Photo Imaging

Photo imaging is a single image that uses photographic imagery that is combined to create a composition. Successful photographic imaging pieces are photos that have some aspect of digital manipulation, such as airbrushed, collage, and manipulated using various digital techniques. The goal of a piece created for photo imaging should achieve a visually interesting and unified composition. Some examples of photo imaging include advertisements that are digitally altered and photographs that have been retouched digitally. Photo imaging entries must be submitted using a .PDF file format. Please also include the original images before alteration, or the original images that were used as part of a composition for judging purposes. All photos must be shot by the photographer, not taken from the internet or another source.

Web Page Design

Web page design is the art of creating a visually appealing, easy-to-use web page. Successful web page designs are complete, functional web pages that have good, consistent layouts, use of hypertext links, images, and use web coding. Web page design entries should be submitted as a compressed file that includes all files and images used to create the web page.


Film pieces are essentially sequences of moving images viewed at high speed that, when seen by the eye, give the illusion of motion to tell a story. Successful film pieces show visually creative ways of expressing a story using time and motion. Techniques used to create film, such as camera operation, storytelling techniques, lighting, and editing will be part of the judging criteria. Film entries must be submitted as a QuickTime .MOV file.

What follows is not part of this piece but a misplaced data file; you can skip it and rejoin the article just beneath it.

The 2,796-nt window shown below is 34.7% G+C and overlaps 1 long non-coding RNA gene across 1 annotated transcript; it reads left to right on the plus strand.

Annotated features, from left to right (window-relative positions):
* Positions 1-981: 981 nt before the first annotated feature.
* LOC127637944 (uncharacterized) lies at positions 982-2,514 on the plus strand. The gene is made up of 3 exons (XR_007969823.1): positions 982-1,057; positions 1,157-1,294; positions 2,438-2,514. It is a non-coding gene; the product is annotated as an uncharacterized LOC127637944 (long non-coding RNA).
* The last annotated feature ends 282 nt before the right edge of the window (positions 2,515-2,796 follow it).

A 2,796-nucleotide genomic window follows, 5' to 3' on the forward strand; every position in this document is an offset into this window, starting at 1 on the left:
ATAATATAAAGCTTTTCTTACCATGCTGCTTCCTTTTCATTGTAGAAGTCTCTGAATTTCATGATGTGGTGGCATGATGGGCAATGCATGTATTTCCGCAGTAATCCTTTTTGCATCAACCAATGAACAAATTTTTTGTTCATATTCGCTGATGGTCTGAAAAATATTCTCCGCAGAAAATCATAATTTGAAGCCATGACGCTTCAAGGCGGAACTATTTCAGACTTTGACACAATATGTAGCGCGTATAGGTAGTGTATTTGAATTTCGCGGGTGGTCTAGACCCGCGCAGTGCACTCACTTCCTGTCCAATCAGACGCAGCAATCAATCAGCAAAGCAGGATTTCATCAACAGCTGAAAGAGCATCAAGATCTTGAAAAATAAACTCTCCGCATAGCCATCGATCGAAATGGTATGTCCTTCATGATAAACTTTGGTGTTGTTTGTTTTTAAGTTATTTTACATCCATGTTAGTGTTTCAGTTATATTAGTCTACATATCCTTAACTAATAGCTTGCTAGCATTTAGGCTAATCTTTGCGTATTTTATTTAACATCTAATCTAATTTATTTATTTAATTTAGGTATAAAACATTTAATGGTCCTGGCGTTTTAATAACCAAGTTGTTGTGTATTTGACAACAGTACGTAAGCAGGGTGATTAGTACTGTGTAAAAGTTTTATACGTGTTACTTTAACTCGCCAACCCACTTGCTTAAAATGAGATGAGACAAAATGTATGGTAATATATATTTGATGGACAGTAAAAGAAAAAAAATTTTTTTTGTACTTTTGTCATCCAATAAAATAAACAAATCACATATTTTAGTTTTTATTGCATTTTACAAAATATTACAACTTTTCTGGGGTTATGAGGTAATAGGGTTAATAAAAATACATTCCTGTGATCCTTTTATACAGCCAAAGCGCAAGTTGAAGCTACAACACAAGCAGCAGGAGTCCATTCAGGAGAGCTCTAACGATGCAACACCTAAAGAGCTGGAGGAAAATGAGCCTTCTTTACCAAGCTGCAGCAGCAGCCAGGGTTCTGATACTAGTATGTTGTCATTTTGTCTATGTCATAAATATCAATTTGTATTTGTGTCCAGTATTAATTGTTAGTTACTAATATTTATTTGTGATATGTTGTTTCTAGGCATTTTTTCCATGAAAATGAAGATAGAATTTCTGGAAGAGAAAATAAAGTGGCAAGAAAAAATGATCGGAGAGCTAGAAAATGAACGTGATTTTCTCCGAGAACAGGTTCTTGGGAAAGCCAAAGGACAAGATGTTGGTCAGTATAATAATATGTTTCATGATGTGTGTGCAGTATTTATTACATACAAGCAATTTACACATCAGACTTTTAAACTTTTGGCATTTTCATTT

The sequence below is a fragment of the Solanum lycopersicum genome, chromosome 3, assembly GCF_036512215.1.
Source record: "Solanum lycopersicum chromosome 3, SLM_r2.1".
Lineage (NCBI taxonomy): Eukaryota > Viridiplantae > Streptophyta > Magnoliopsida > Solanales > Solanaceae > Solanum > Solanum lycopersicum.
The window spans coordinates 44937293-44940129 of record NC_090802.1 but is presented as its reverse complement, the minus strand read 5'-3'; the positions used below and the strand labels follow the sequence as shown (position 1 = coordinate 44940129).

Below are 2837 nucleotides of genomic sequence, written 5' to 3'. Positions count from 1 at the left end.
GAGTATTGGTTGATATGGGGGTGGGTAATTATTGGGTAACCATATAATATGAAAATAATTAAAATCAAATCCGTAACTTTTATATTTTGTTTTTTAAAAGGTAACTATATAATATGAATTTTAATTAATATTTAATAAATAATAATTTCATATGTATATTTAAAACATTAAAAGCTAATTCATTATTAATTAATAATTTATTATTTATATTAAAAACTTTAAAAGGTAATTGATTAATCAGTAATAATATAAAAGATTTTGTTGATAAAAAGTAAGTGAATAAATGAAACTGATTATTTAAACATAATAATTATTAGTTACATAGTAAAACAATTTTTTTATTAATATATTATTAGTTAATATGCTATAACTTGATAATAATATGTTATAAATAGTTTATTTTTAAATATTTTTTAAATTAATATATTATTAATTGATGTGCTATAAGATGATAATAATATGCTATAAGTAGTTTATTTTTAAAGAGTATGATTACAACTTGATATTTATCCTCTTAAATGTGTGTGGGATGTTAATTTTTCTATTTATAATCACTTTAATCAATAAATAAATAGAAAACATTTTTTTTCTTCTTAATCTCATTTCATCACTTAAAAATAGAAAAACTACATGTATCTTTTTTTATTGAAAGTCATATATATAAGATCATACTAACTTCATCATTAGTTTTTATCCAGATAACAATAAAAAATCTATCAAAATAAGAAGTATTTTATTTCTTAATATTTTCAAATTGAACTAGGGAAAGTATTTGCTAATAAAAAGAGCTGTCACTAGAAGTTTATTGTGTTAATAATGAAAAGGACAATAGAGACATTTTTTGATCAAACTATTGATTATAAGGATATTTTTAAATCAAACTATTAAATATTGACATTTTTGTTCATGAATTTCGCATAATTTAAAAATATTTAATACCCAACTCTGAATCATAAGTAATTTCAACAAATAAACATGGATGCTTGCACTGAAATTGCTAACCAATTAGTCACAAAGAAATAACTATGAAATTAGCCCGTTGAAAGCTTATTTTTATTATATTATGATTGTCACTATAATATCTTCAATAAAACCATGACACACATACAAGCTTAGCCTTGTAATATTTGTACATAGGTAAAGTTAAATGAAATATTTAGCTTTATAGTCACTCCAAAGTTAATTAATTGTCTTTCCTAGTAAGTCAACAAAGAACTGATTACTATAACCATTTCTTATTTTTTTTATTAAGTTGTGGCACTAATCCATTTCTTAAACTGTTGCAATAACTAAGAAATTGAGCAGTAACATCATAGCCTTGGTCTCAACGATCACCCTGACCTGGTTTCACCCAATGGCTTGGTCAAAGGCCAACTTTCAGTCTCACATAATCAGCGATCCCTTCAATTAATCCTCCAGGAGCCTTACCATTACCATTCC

3-D Animation

3-D animation works using the same fundamental concepts of film. With 3-D animation, all elements are created using 3-D and 2-D computer graphics software. This kind of animation is used when individual elements interact with each other to tell a story using time and motion within a true 3-D space on the computer. 3-D modeling techniques, animation controls, storytelling methods, and time-based motion are all part of the judging criteria for this category. All 3-D entries must be submitted as a QuickTime .MOV file.

Judging Criteria

Judging Criteria

  • The panel of judges reserves the right to disqualify any project due to poor quality, incompleteness, poor taste, inappropriateness of content, or concerns regarding copyright infringement in the original work.
  • The artwork must be in compliance with the entry guidelines.
  • The artwork must be compatible with one of the identified categories. NTID reserves the right to reject or move an entry to another category as it deems appropriate, according to media used.
  • The artwork should be compelling, aesthetic in design, and carry a message.
  • Artwork will be judged using the following criteria: uniqueness/originality, professional quality (neatness and craft), aesthetic quality (design, composition, color/tones), concept, selection and application of materials, and complexity/level of digital technology used.

Enter Now!

To enter this year's contest, send in your application package, which must include:

  • The entry form, which you can download, print, and fill out
  • A copy of your high school transcript
  • Your artwork on a flash drive (you may submit up to two entries). Artwork may not be submitted electronically for this contest.
  • A 150-300 word essay for each work submitted, describing the processes you used to create the artwork.

Please label your artwork and essays in your application package to ensure that it is easy to identify your work.

Submit these materials to:
RIT Digital Arts, Film and Animation Competition
Rochester Institute of Technology
National Technical Institute for the Deaf
Lyndon Baines Johnson Building
52 Lomb Memorial Drive
Rochester, New York 14623